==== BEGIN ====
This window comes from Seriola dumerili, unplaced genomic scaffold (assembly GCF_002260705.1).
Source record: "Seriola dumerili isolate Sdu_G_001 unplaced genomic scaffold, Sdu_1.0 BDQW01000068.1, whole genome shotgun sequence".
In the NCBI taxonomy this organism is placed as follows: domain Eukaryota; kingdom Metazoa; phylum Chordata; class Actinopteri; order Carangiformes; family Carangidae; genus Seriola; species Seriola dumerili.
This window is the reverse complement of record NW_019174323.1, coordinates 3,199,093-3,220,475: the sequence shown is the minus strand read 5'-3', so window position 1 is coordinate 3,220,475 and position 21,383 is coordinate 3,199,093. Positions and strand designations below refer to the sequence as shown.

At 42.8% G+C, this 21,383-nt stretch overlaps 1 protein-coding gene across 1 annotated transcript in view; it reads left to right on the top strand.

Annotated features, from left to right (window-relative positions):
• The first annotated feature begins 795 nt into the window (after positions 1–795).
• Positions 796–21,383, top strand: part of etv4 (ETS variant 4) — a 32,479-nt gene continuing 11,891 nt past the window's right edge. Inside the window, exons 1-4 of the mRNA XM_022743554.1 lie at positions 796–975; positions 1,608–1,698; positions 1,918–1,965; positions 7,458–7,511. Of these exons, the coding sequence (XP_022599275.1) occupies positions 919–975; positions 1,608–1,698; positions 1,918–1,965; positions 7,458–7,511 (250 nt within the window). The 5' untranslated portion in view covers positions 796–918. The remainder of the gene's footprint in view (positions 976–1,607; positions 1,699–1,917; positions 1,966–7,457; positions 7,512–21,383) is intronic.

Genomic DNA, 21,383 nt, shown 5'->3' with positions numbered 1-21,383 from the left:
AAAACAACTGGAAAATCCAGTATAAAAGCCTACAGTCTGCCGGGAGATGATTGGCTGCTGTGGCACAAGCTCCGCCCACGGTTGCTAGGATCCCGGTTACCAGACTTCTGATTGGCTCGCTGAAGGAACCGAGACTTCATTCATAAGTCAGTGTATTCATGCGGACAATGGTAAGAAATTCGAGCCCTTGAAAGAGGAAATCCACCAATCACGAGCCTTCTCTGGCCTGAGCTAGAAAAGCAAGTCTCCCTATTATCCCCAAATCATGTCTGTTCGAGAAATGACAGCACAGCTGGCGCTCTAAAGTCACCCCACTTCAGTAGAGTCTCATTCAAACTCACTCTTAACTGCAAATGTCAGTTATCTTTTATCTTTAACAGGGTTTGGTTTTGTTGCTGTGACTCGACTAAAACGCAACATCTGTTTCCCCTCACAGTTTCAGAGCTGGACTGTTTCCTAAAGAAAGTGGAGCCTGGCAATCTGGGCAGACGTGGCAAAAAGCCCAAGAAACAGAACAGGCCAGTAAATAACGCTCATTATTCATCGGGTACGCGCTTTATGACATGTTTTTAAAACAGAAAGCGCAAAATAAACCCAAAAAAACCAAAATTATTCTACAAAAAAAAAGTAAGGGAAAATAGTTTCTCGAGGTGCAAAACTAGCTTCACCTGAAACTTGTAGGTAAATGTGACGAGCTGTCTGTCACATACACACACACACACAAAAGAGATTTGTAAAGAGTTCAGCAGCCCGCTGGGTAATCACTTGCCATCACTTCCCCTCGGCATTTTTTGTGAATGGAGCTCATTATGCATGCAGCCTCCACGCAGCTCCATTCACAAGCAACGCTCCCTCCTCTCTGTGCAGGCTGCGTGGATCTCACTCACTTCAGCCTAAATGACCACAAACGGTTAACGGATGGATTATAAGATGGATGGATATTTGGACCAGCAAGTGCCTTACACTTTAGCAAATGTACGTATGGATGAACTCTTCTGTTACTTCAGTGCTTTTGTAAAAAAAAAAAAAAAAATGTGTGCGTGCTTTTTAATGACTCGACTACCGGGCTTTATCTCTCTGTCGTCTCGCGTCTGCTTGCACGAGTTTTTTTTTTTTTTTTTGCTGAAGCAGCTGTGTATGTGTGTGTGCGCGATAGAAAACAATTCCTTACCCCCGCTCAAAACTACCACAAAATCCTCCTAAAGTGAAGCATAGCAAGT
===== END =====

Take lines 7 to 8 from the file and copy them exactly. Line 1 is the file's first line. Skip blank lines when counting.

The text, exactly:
• The first annotated feature begins 795 nt into the window (after positions 1–795).
• Positions 796–21,383, top strand: part of etv4 (ETS variant 4) — a 32,479-nt gene continuing 11,891 nt past the window's right edge. Inside the window, exons 1-4 of the mRNA XM_022743554.1 lie at positions 796–975; positions 1,608–1,698; positions 1,918–1,965; positions 7,458–7,511. Of these exons, the coding sequence (XP_022599275.1) occupies positions 919–975; positions 1,608–1,698; positions 1,918–1,965; positions 7,458–7,511 (250 nt within the window). The 5' untranslated portion in view covers positions 796–918. The remainder of the gene's footprint in view (positions 976–1,607; positions 1,699–1,917; positions 1,966–7,457; positions 7,512–21,383) is intronic.